Dr Matthew Connell analyses the results of the CII’s latest Public Trust Index in light of the global pandemic
Throughout 2020, we have seen the devastating effect Covid-19 has had on businesses. During this period, there has been a great deal of debate on the impact this will have on trust in insurance, especially in light of controversies around business interruption (BI) cover.
The CII’s Public Trust Index measures public attitudes to insurance and offers some important clues about how small and medium-sized enterprises (SME) have reacted to the impact of Covid-19 and, crucially, what insurers can do to build trust in these challenging times.
Since 2018, the CII Public Trust Index has tracked attitudes among individuals and SMEs. From the beginning, we have focused on SMEs that hold property, liability and motor insurance. In 2020, in the light of the issues around Covid-19, we added BI insurance to that list.
We test attitudes by presenting SMEs with about 50 statements, such as, ‘The policy is explained clearly’ and ‘The company handles complaints professionally and fairly’. SMEs are then asked to rate the importance of each statement and the way their own insurer is performing against it. The gap between importance and performance is measured as an ‘opportunity score’ – the bigger the gap, the bigger the opportunity to improve trust.
Since 2019, we have also tracked SMEs’ attitudes to their insurers overall. This gives a ‘headline’ sense of how SME sentiment is changing.
The research is done three times a year. Each time, the newest cohort of responses is added to the previous ‘wave’ of figures and the oldest cohort is dropped. This means changes in attitudes tend to get ‘smoothed’ over time. The last three waves of the research were in January, May and September this year, so they give a good sense of how attitudes have changed through the course of lockdown and its aftermath.
At the highest level, we can see that customer satisfaction with insurers among SMEs has fallen slightly in 2020. Throughout 2019, 82% of SMEs were satisfied with the service they had received from their insurer, but in the combined results for May and September 2020, this figure has fallen to 79%.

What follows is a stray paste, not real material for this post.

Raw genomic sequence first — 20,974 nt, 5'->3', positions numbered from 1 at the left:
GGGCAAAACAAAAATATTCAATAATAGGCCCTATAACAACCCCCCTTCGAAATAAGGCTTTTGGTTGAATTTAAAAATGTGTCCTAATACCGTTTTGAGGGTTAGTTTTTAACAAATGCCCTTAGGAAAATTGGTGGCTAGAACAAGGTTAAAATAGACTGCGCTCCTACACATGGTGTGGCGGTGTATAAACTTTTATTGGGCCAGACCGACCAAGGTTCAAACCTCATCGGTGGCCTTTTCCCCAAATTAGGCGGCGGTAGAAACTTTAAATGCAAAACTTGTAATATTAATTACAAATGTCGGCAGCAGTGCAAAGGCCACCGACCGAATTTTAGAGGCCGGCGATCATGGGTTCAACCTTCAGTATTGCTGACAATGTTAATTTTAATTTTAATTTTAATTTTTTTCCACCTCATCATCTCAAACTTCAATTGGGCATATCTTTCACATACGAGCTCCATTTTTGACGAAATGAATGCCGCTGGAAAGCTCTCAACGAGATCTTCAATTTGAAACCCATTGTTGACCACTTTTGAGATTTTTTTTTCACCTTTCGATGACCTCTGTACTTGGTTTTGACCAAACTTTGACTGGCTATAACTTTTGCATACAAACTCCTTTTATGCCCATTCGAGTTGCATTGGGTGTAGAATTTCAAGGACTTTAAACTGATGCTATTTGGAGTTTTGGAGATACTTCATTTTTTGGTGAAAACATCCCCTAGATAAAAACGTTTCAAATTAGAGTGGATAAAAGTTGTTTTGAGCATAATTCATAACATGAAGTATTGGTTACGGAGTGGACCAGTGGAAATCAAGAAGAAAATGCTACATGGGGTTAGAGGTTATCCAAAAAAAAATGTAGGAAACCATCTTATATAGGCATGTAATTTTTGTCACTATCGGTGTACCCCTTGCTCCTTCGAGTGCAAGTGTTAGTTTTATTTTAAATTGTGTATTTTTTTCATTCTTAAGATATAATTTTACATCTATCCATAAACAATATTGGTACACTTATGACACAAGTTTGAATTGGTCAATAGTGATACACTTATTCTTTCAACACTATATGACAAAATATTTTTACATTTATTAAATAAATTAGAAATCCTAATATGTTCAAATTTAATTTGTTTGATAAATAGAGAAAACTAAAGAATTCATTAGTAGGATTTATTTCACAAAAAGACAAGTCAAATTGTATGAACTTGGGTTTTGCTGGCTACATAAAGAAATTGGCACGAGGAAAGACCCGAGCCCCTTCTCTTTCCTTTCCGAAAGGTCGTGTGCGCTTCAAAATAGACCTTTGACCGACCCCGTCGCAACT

Perhaps not surprisingly, satisfaction levels for BI insurance, which has seen so much controversy in the last few months, has been lower than for other products.
One key finding of our research is around claims, and the amount of ‘Respect’ consumers have. The statements that make up this element are:
- My insurance company did not try to avoid paying out.
- I did not have to prove that my claim was genuine with lots of receipts or pictures.
- The people you deal with show compassion.
The overall score for respect among businesses that have not been significantly impacted by Covid-19 is very low and in line with what we have seen in previous years. The score for firms that are significantly impacted, however, is much higher, and is reaching the point at which we would recommend urgent corrective action, rather than a more evolutionary approach.
So, what actions can insurers take? Again, the Trust Index provides some important pointers here, because it tells us the key areas where insurers are falling behind expectations most often.
The combined results from May and September show the three most important areas for insurers to focus on for firms that are most significantly impacted by coronavirus.
The first area for firms to address is the speed of claims. This is particularly difficult in the context of BI claims, where the legal process around the Financial Conduct Authority test case has taken several months. However, it does highlight the importance of not waiting for the legal position to be clarified before paying claims or reaching a settlement where the claim has some merit. It also shows the importance of giving businesses advice on how they can continue to trade while their claim is being made, perhaps by sharing information about the government’s schemes for small businesses.
The second area to address is the tone in which claims are handled. SMEs may be businesses, but they still want to feel that they are dealing with human beings. Insurers normally score very well on showing compassion during a claim, so the fact that the expectation gap has widened in 2020 for people significantly impacted by Covid-19 suggests that the uncertain legal situation is leaving firms less willing to engage with clients and more likely to use more ‘official’ language that is designed to minimise liability and avoid making concrete commitments.
The third area to address is the context around the ongoing relationship with an insurer. SMEs that have seen a change in circumstances, and which have perhaps made a claim, want to know if that claim is going to affect their premiums in future. From their point of view, they want to see if a claim is going to genuinely help them, or if it is going to be ‘clawed back’. Again, a focus on ongoing communication and transparency on how risks are assessed will be essential.
There are no easy answers for businesses facing Covid-19 – the economic impact on the UK is already estimated at more than £200bn. However, by engaging with SMEs during the course of the pandemic, we can see areas where insurers can make changes to maintain trust with customers and build a stronger basis for doing business with SMEs in future. The watchwords going forward are: speed, compassion and clarity of proposition.
Dr Matthew Connell is director of policy and public affairs of the CII